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The state of Alberta's cattle industry

A cow is shown in a stock photo. (pexels/Jan Koetsier) A cow is shown in a stock photo. (pexels/Jan Koetsier)

According to Statistics Canada, the number of cattle and calves on Canadian farms as of Jan. 1, 2024 had dropped 2.1 per cent to sit at 11.1 million, down from 11.3 million in 2023, and the lowesttotal seen on the datesince 1989.

Alberta hasn’t been immune to the drop in cattle inventories.

"We've seen a decline in the cow herd for almost the last twenty years," said Leighton Kolk, CEO of Kolk Farms.

He says it has become more difficult for producers to keep large herds due to years of droughts and a feed shortage, which has, in turn, driven up production costs.

"Even if you want to raise cows it's really challenging right now," said Clair Fitzpatrick, a Lethbridge College agriculture instructor in the animal science program.

The challenges for producers have translated to a spike in beef prices over the last several years.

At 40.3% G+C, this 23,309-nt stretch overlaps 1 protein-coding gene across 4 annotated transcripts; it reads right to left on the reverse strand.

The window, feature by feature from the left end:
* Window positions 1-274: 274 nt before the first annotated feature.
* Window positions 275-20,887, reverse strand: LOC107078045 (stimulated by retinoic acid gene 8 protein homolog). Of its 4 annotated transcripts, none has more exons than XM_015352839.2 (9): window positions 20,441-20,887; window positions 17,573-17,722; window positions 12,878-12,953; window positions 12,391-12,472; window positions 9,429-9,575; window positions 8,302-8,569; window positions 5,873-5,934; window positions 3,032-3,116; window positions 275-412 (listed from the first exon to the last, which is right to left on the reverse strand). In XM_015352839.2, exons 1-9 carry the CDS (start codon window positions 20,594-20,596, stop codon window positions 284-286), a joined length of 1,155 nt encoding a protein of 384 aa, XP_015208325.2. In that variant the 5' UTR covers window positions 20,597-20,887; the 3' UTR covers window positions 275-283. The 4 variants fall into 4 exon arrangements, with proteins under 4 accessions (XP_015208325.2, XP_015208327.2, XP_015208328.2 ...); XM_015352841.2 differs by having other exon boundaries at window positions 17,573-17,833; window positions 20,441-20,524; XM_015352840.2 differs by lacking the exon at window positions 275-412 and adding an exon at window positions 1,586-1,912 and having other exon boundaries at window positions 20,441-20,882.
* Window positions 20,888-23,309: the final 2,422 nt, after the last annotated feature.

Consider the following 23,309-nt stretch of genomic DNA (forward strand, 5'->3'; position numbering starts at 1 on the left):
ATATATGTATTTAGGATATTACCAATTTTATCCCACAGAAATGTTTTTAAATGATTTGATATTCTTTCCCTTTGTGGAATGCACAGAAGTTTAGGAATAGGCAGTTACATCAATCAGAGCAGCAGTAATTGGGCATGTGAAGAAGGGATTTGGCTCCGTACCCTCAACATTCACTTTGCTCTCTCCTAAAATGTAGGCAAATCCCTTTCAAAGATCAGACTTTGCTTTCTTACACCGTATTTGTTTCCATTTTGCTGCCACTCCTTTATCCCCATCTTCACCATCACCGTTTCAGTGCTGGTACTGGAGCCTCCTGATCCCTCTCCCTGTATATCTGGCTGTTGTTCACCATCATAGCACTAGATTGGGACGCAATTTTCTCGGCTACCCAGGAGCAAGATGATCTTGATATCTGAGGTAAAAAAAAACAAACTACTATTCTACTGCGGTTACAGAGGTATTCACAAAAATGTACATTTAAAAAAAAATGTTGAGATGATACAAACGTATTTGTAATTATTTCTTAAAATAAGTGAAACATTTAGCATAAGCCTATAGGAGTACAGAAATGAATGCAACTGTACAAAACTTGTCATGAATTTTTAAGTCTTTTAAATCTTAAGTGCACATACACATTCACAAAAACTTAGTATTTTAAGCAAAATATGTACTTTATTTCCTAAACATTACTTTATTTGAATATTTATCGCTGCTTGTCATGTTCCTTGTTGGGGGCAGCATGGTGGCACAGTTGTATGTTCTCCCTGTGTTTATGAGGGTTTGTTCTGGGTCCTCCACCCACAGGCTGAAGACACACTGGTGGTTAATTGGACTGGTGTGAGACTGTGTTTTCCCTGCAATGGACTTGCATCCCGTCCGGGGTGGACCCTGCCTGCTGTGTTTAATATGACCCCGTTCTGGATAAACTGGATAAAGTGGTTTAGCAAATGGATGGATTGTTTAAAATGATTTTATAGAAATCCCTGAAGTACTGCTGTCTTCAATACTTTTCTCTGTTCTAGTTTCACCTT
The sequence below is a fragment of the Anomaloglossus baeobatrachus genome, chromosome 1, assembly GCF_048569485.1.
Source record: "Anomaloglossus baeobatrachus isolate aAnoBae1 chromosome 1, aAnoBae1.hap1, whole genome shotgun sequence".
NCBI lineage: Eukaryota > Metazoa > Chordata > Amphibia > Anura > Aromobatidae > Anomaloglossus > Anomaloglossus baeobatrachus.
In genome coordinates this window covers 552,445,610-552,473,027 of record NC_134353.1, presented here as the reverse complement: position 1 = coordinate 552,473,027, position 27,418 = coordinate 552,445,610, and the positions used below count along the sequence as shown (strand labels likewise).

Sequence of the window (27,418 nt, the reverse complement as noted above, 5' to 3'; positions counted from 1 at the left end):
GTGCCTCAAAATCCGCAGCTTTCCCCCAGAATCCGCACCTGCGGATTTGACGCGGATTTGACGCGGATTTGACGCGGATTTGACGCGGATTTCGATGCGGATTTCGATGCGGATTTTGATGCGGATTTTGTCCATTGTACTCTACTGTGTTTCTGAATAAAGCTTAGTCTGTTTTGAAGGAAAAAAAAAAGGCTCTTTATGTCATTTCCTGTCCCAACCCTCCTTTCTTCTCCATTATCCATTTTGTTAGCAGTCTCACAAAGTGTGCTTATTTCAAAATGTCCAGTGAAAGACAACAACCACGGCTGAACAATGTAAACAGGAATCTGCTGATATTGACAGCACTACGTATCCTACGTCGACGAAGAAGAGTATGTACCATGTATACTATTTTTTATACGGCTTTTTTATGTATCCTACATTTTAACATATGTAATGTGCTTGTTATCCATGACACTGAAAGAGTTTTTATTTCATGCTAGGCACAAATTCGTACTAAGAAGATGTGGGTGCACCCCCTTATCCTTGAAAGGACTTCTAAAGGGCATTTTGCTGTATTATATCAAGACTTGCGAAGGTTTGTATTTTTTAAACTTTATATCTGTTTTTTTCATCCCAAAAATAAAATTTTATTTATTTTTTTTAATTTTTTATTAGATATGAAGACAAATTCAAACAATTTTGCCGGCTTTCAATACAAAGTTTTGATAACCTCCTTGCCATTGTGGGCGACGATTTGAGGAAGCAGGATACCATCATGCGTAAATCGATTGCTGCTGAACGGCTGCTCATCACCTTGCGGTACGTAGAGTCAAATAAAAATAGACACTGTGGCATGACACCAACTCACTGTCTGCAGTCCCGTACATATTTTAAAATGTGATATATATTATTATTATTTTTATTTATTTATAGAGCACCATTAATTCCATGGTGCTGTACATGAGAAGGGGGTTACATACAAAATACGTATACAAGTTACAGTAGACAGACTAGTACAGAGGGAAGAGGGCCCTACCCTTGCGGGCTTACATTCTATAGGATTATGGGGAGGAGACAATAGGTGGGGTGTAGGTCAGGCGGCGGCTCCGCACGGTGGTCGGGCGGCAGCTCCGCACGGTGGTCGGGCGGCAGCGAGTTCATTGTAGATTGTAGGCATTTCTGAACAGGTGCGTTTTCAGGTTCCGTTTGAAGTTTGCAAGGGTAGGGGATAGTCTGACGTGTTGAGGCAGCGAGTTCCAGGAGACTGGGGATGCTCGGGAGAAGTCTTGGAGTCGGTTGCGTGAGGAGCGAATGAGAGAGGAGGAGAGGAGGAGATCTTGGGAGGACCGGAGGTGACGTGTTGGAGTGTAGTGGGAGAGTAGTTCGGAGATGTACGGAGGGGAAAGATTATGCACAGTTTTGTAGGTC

Those in the industry expect prices to keep going up, especially as warmer weather approaches.

"(Prices go) higher for beef over the barbeque season," Fitzpatrick said.

"I can't see prices going anywhere but probably up in the immediate future."

Kolk says the state of the beef industry likely won't improve until the drought ends, but a change in weather patterns is offering some hope. 

"There's some suggestions in this changing El Niño phase will actually bring some moisture back to the Prairies, so I think there's a little bit of hope we're actually going to break the drought." Top Stories

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